Busy Bags | Importance of Creative Play in Education

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At the beginning of February, I spent one Saturday morning creating an entire bin of “busy bags” for the five year old. In the bags, I placed several items that I found around the house and stapled each bag shut. I really didn’t put much thought into them because that was her job–the whole purpose of the bag is for her to open it and then figure out what to make or do with the items.


The busy bags served several purposes: they added additional “work” for Ella’s homeschool, but they also provided something for her to do when I need to take a business call during homeschooling time or if she was bored. Thank goodness I spent time making them because shortly after I was sick and out of commission for about three weeks. Those bags allowed her to continue her learning process while I was down and out.

One of the great things about a busy bag is that it fosters imagination and creativity–very important things when learning and growing. A school district in New York wrote, “Research proves that kids who are encouraged to play in unstructured settings are more expressive, empathetic, and socially adept than those who aren’t, and their creativity may continue into adulthood.”

Plus, creating stuff is just … fun. Don’t you think?

Using Busy Bags for Learning

Creating Busy Bags for Learning

You’ll need brown lunch bags, a stapler and various items from around the house and/or the discount store. Remember, it’s not your job to figure out what the kid is going to make from the stuff, so don’t feel unusual about putting random, unrelated items in the bag. I usually put two to four different items in the bag and staple it shut.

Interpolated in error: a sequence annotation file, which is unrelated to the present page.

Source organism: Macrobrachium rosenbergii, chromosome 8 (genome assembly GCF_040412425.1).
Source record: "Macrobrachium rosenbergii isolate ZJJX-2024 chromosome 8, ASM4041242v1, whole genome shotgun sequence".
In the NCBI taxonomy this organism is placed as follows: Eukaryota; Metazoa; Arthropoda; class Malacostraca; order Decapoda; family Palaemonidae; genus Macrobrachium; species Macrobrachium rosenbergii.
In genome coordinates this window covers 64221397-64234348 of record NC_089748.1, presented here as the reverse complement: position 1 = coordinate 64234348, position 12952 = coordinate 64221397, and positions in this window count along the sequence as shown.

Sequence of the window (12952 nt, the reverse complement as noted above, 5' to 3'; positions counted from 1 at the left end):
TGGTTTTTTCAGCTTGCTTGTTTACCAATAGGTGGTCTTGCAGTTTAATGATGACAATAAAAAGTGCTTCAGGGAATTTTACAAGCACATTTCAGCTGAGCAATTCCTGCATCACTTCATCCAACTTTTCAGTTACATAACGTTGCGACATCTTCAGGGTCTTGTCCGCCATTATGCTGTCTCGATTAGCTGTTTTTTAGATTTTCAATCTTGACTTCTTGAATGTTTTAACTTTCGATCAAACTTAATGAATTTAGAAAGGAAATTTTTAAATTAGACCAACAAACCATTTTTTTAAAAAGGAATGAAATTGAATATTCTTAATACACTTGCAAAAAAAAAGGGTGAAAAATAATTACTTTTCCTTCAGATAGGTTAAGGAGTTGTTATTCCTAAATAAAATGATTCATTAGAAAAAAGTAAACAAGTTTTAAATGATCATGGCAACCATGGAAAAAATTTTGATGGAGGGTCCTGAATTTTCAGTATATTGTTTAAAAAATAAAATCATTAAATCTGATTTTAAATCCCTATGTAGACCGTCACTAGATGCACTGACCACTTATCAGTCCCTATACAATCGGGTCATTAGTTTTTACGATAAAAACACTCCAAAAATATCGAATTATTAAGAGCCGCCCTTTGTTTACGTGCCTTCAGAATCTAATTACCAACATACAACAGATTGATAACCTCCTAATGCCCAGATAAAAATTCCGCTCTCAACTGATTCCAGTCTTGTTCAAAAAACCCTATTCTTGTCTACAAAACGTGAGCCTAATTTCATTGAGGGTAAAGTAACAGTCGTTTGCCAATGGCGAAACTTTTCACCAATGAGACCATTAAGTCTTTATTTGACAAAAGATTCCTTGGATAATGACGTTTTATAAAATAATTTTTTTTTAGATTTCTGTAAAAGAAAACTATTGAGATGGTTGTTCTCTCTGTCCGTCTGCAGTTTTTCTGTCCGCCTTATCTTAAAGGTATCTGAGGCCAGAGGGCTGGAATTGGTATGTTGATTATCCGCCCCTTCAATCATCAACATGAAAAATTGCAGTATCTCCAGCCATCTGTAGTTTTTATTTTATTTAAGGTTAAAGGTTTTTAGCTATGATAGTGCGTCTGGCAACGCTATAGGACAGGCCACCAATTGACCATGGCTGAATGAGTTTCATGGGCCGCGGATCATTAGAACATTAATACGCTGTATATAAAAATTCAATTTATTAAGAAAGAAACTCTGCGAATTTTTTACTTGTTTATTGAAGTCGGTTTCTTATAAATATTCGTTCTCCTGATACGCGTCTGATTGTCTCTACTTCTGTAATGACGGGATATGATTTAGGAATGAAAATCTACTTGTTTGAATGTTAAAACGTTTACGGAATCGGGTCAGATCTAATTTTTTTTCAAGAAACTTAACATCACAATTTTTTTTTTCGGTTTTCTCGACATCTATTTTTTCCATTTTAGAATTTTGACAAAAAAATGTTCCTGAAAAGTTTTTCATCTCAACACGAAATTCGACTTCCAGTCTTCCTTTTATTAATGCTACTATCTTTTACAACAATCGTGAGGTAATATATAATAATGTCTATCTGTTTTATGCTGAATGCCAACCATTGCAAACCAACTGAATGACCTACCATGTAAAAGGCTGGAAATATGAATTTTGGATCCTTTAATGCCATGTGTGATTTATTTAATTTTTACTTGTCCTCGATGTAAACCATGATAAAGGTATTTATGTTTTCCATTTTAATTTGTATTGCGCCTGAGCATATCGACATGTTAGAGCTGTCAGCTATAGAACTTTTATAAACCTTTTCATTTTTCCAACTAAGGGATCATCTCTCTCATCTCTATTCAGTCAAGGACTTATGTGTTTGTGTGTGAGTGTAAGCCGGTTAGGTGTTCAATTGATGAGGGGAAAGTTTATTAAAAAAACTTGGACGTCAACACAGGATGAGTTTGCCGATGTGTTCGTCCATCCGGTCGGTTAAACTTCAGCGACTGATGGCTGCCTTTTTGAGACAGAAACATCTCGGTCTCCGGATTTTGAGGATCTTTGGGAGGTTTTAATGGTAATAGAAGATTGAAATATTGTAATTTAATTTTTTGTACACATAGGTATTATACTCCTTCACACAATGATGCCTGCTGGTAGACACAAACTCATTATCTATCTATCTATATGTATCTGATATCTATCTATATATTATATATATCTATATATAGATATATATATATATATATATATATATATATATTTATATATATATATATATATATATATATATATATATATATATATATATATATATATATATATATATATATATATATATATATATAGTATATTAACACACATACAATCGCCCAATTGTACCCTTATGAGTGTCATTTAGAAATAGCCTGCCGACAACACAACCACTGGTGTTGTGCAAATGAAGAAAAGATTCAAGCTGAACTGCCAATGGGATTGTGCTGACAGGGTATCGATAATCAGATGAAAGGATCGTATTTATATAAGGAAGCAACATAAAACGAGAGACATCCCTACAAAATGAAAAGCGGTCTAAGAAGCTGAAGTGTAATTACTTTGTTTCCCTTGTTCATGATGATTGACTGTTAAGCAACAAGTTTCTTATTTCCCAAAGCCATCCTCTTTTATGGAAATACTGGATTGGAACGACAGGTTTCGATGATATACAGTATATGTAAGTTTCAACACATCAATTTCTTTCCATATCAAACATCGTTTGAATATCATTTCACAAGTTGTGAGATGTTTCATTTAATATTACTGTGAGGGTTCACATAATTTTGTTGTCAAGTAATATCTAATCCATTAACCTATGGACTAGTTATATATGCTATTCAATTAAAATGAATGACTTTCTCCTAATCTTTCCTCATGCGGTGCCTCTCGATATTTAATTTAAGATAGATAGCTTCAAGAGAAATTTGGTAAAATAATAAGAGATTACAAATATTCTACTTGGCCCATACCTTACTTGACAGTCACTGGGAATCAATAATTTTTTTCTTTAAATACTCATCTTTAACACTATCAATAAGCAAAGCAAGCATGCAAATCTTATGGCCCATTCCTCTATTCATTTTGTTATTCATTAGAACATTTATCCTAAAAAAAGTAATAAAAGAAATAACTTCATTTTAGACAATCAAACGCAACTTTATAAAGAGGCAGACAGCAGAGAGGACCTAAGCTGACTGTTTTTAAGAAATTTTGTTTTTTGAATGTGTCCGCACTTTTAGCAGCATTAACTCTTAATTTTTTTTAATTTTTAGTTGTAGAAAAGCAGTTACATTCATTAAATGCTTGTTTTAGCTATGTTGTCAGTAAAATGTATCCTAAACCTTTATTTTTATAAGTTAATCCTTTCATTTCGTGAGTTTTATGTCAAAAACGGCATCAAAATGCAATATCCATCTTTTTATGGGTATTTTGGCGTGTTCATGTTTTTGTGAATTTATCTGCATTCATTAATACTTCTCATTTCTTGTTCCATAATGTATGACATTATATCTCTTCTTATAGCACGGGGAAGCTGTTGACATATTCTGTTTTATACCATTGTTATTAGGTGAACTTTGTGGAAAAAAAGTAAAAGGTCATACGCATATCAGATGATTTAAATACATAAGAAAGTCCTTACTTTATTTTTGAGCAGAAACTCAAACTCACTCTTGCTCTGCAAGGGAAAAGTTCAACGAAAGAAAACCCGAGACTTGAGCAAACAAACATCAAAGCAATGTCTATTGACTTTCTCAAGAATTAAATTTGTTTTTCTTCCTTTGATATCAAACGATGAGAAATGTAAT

Be sure you make the contents age appropriate!

ALSO ON LITTLE COOKS READING BOOKS : Why Cooking Is Important for Your Curriculum

 

Busy Bag Content Ideas

Mix and match several of the items to create your busy bags. I keep my eye out for unusual clearance things in different stores, too.

  • Pipe cleaners
  • Coffee filters
  • Marbles
  • Scraps of colored paper
  • Colored tissue paper
  • Dice
  • Plastic forks and spoons
  • Finger paints
  • Envelopes
  • Old Christmas/holiday/birthday cards
  • Ribbons
  • Yarn
  • Drinking straws
  • Stickers
  • Sticky notes
  • Coloring pages
  • Puzzles
  • Worksheets
  • Tubes of colored sand
  • Playing cards
  • Magazine pictures
  • Cookie cutters and Playdough
  • Make up brushes (dollar store)
  • Cut up sponges
  • Colored paper clips
  • Cotton balls
  • Magnets
  • Blocks/Legos
  • Cars
  • Small plastic animals/dinosaurs/bugs
  • Plastic cups
  • Napkins
  • Paint brushes (different sizes)
  • Toilet paper or paper towel tubes
  • Plastic eggs
  • Cut up egg carton

TIP: I made a rule that my daughter had to finish one busy bag before she opened another. Again, this forces her to use imagination and creativity. Even if she’s not that excited about the contents she still has to put some thought into it.

About Author

Jacqueline Wilson is Ella's mom and a homeschooler. She loves cooking and creating with her daughter. She is the co-author of 50 Shades of Frayed: Three Moms Talk About What Happens When "I Do" Becomes "Not Tonight". You can follow her on her personal Twitter account, WritRams and on Facebook as WritRams and Little Cooks Reading Books.